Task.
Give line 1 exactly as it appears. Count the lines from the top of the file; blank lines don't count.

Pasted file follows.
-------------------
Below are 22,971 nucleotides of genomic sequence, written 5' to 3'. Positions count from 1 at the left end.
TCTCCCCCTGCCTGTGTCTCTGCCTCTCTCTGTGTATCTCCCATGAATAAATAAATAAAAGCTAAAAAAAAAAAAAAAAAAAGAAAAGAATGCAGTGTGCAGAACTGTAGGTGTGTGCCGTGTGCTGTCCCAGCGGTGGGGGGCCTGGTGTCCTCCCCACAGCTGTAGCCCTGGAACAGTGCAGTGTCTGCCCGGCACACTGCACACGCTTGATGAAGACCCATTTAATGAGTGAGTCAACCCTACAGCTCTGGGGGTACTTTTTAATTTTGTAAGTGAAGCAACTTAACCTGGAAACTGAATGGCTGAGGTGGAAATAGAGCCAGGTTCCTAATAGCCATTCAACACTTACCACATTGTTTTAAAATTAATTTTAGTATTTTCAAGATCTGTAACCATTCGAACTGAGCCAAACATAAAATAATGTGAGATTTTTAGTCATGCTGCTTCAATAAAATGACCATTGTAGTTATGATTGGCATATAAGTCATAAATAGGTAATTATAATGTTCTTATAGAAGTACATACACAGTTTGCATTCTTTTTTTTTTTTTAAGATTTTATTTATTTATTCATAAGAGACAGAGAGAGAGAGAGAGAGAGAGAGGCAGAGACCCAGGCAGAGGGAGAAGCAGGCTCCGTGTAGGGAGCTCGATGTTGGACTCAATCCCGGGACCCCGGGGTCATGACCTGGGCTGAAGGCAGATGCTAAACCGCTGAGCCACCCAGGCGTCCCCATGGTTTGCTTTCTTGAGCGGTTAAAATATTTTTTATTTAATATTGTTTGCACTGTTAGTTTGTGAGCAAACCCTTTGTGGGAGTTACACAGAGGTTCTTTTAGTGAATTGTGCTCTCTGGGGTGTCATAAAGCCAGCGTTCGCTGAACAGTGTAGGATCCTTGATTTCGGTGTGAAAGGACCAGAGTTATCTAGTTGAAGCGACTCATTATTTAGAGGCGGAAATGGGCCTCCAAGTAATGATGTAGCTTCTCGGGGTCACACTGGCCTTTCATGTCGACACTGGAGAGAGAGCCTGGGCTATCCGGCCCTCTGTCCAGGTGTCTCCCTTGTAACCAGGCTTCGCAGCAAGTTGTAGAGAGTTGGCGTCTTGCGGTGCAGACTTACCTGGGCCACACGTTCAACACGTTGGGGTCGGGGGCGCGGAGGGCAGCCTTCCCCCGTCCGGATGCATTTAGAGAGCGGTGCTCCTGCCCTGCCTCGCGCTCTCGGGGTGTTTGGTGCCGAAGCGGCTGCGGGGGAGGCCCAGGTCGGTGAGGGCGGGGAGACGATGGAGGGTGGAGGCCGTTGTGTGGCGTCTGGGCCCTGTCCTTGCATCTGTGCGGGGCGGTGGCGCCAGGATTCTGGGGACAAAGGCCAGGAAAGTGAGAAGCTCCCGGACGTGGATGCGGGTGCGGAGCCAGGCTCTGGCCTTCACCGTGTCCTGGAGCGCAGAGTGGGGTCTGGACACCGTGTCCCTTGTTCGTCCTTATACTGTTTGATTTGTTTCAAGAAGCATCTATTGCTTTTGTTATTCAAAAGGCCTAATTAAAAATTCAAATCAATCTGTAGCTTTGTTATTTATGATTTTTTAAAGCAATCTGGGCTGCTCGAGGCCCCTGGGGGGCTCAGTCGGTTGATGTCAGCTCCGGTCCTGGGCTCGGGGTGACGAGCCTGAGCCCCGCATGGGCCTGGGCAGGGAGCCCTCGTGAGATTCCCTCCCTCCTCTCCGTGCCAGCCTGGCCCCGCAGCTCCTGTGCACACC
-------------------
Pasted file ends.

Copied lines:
Below are 22,971 nucleotides of genomic sequence, written 5' to 3'. Positions count from 1 at the left end.